Last autumn I went to Todtnauberg in the Black Forest with a friend to see Heidegger’s hut. What to say about it? It seems an obvious thing to write about: one those trips you think about writing about while you’re doing it. Maybe that’s why I haven’t: it puts me off. So what to say about it, now that it’s popped into my head again?

It was an ordeal to get there in a rental car from Basel Airport. We drove across the border and around a roundabout three times before we got onto the right motorway. Then on to the mountains as it got dark. By the time we got to the hotel I’d booked – which, it turned out, was half an hour’s drive from where we were supposed to be – they’d stopped serving food and we’d fallen out. The receptionist was a little scared by our argument. We ate fruit and nuts and slept in the same room.

The next day we made it. There’s no information about Heidegger in the village, not even in the tourist office: a big building with old pictures of the region. This is a tourist destination now, a skiing resort in winter. No wonder they don’t advertise him, I say.

Most of the restaurants and BnBs are closed. We walk around until we find one of those pointed pathway signs that says Heidegger-Weg. The path appears to run along the hills and around the village, which lies in a valley and doesn’t seem to have changed too much since Heidegger’s time, judging from the pictures in the tourist centre. Beautiful, imposing landscape; you can start to see where he came from. It’s not my bag exactly – I prefer flatlands.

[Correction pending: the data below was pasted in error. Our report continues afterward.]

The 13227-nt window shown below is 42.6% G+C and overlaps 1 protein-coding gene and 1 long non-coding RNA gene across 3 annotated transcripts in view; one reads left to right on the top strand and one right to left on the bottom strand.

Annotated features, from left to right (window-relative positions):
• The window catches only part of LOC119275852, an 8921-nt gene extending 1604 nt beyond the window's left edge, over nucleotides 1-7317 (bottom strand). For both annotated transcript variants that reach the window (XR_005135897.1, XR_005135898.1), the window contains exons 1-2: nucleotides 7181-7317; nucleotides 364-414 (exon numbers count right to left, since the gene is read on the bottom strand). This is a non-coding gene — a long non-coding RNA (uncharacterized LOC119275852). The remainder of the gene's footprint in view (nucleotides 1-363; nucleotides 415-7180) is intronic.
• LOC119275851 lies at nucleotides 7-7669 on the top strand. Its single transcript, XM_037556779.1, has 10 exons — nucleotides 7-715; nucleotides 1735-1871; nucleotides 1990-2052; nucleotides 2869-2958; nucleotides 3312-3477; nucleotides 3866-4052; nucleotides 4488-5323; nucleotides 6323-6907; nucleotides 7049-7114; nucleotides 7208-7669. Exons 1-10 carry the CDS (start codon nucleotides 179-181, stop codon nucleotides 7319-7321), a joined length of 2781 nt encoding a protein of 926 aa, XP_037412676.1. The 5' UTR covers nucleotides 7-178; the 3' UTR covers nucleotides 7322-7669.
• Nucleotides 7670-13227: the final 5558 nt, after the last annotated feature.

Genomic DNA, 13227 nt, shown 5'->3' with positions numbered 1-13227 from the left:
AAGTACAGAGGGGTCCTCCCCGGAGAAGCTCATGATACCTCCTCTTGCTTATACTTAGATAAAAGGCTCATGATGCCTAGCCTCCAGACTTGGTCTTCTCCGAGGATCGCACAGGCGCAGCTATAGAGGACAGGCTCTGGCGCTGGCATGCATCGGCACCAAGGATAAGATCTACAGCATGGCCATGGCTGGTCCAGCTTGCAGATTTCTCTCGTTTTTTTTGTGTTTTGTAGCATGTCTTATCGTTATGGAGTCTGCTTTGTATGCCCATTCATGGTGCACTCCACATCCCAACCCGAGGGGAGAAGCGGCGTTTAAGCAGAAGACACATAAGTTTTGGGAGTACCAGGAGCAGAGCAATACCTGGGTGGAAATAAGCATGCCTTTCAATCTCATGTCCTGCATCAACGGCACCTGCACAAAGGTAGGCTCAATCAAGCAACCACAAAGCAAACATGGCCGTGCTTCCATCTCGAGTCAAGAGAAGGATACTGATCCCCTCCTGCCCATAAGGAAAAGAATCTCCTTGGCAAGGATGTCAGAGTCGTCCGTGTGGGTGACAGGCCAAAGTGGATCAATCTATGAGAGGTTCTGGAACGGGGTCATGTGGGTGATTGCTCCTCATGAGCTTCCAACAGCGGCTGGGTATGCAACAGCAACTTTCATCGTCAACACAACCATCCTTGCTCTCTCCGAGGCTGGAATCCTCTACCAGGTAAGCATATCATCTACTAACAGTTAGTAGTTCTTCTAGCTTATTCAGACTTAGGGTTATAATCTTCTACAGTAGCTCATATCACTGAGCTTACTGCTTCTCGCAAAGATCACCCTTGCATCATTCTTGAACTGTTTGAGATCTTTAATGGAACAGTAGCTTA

We pass a couple of signs. We end up near what looks like the hut from the cover of a book my friend is carrying. We’ve read it’s private land, but we go up anyway. This isn’t it, I say, the cover’s wrong, it’s not the same as on Google images. For once I’m right. It turns out the hut is round the hill, more hidden. A slightly shabby cabin in a faultless location, it makes sense. How did he get his books and things up here, I wonder, it’s steep. A carpenter has put a wooden star on the top of the well, a copy of the one on his grave in Messkirch.

On the way back we stop at a Gasthaus and ask an old-timer in overalls sitting on the porch if they have a room. He shouts for the landlady, who comes out and says it’s only available for a week at a time, mostly in the winter. She seems suspicious, as Germans often do. We get talking, and it turns out this man knew Heidegger and his family well, and that this house is where Heidegger wrote part of Being and Time. He goes in and a minute later brings outs a plastic folder with old newspaper clippings and letters written in Heidegger’s hand. We make our standard middle-class noises, but the man isn’t impressed. He was all right, Heidegger, he says, polite and part of the community, but as far as his Denken went, it was null. No one cared that he was a philosopher. The only odd thing about him was that he always wore a suit and got some foreign visitors. As my friend was taking pictures of the letters, the landlady popped her head out and told the man to be careful about showing people those documents. He didn’t seem to care. We went on our way and I found a place on Airbnb, a newbuild with a sauna, designed for people on skiing holidays.

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